That’s better…

Version 2 of the barrel lifter has now been printed and tested. The (horribly vague) cable connection between the jaws and servo of the first attempt has been replaced by a bevel gear mounted on the servo output shaft. The drive also incorporates a 2:1 reduction so that a half turn of the servo output equates to a quarter turn on each jaw.

I’m delighted to say that it works a whole lot better than it’s predecessor.

CAD, CAD and more CAD.

P20-2

Don’t you just love Fusion 360!

Still Dad continues with the design.  As you can see the barrel grab has been worked on.  It uses two micro servos, one to open and close the jaws and the other to lift the barrel (by about 10mm).  We’d love to cut the jaws from aluminium (because they’d look amazing), but I guess we’ll make do with 3D printed.

We’ve added a couple of sideways facing time of flight (ToF) sensors to help with the maze.  We only used a front mounted ToF last year because we could correct any turn errors by targeting the alien faces with the camera, but camera feedback looks less viable with the new maze game.  Dad’s a little nervous about this; last year the ToF caused a world of problems until he dropped an arduino between it and the RPi.  He never really got to the bottom of why it was unreliable, but we do at least have a work-around if we need it.

We’ve also got a rather natty camera mount.  We want to be able to mount the camera high above the chassis for Eco-Disaster and Minesweeper but right on the deck for all the other games.  So we’ve 3D printed a camera mount that can be unclipped, then clipped back together with an extension piece inserted.  This took three versions to get right; it’s not as easy as it sounds!

Oh, and yes, we’ve managed to loose the extra length in the design that was troubling us last week.  Happy days!

There’s at least some progress…

You may recall (from our last blog) that our first objective is to make PiDrogen smaller.  To that end Dad has been busy with Fusion360 designing P20; here’s a screen capture…
P20-1

The good news is that the design is well under way and it is about 20mm narrower than P19.

P19 was a mixture of 3D printed parts and laser cut acrylic, but since we now have a 3D printer, we thought we’d try 3D printing the whole thing and the design takes that into account.  This is a good opportunity to try this since there’s still time to start again if we have to.  Once we have the chassis components printed we will install radio control then the boys can “test” the chassis.  Hopefully it will last longer than the original P19 chassis which had a broken back axle within about 10 minutes of Nathan at the controls.

As I said, that’s the good news.  But there’s also bad news; the new design is currently longer than P19 (by about 20mm).  Oh well, back to the drawing board, sorry, CAD.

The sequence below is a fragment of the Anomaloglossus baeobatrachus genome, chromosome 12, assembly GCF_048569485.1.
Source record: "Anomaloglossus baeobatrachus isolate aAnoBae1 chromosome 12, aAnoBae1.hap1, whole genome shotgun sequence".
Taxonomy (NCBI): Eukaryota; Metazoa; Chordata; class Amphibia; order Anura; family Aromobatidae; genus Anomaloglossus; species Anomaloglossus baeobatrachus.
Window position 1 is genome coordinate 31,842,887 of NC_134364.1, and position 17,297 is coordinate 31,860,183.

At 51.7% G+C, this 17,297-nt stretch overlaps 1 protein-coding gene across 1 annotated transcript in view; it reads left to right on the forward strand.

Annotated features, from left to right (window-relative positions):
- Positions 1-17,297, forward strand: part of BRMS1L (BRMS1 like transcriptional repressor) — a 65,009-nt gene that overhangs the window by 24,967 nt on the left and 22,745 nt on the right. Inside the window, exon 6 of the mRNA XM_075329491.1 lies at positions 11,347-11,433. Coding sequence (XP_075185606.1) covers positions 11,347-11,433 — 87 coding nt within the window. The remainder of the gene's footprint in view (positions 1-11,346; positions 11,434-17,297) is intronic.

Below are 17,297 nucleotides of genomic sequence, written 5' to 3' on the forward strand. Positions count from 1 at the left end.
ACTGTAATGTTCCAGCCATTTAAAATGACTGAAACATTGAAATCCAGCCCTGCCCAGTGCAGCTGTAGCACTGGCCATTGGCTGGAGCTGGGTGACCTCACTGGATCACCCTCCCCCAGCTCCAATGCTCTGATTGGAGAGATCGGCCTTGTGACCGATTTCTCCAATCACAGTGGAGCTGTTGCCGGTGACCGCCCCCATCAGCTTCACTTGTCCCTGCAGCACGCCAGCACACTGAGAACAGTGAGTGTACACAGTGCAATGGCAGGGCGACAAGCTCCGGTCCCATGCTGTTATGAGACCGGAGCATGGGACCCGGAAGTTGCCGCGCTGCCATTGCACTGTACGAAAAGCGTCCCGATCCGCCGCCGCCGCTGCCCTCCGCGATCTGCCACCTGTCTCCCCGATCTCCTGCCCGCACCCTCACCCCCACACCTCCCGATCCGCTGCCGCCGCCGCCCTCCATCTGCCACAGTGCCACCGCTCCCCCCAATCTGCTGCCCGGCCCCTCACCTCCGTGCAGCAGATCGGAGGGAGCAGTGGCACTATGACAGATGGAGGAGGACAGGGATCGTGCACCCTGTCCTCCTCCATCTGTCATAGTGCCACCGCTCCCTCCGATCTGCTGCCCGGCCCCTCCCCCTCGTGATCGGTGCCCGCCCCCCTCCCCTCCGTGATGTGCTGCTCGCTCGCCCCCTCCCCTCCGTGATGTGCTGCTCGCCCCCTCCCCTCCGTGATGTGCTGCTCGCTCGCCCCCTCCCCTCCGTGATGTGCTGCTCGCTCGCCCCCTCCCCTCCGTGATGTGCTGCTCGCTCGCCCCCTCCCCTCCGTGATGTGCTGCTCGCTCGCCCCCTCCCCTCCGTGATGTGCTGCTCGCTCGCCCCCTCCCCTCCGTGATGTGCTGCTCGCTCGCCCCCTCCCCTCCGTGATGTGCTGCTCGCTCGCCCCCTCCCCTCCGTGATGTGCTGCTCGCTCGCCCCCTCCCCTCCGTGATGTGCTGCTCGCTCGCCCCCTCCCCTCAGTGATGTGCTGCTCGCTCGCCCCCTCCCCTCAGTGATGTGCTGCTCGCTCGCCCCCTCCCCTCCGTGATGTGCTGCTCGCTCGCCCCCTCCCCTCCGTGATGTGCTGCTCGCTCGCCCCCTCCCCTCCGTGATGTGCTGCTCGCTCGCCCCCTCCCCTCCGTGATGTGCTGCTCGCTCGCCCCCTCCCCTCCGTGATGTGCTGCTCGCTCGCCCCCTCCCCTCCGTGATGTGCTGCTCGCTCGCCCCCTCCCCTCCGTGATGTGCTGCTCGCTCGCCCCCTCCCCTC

Here’s the plan….

Following this year’s contest (in March 2019), we had a team debrief to decide what we could do to improve the performance of PiDrogen in the future.  Here’s what we came up with:

  • We think it would be good to make the robot smaller.  The current robot (“P19”) is only slightly narrower than the rules permit (225mm) and Nathy feels this slowed him down on the obstacle course.  However, we do not want to compromise the obstacle clearing capacity of P19 so we are going to keep P19’s big wheels.
  • We also want to make the robot faster.  Many robots were faster than ours at the competition, although, not all appeared easy to control.  We plan to experiment with different motors and gear ratios to ensure that we can still exercise precise control with increased speed.
  • Whilst looking at speed and control we will probably rework P19’s video control software.  2019’s autonomous competitions were all conducted at 25% motor power, so we’re hoping for some big performance increases.
  • We didn’t do well in Pi-Noon this year; we were knocked out in round two.  We are going to trial the use of mecanum wheels so that P20 (PiDrogen’s evolution for the 2020 competition) can move in any direction and rotate simultaneously.  The hope is that the robot will be able to quickly move around the arena but always face it’s opponent.  This is going to be hard to drive, but Nathan (team PiDrogen’s driver) can fly drones and we will configure P20’s controls like those of a drone.  This requires a motor controller rework since we will need four independent motor control circuits.
  • P19’s RPi and touch screen are mounted on it’s back.  This was done to allow robot configuration and start/stop buttons to be accessible.  This turned out not to work well as some widgets in Tkinter cannot be resized and are therefore are too small to use with sausage fingers on a 4”screen. This location makes the RPi vulnerable so P20 will have the RPi within it’s hull.
  • Since the touch screen will be removed, configuration will take place via a WiFi connection with a wired ethernet backup.  We think we might build a USB connected screen with a few buttons to provide start/stop/game select/status feedback type functionality.
  • Finally, we have some plans to improve P19’s Nerf gun (which is too big and not accurate enough). We are going to try reducing the size of some of the components and mounting the laser sighting module with thumb screws to permit delicate adjustment.  We are going to try reducing the length of the darts and possibly weighting them so that they fly truer.  We are going to try casting new flywheels with built in spirals to spin the darts laterally as they fly, also to make them fly truer.  Lots of experiments will be needed on this and we need to find a way to measure the accuracy of the gun in an objective way.

Should be ready Monday week then…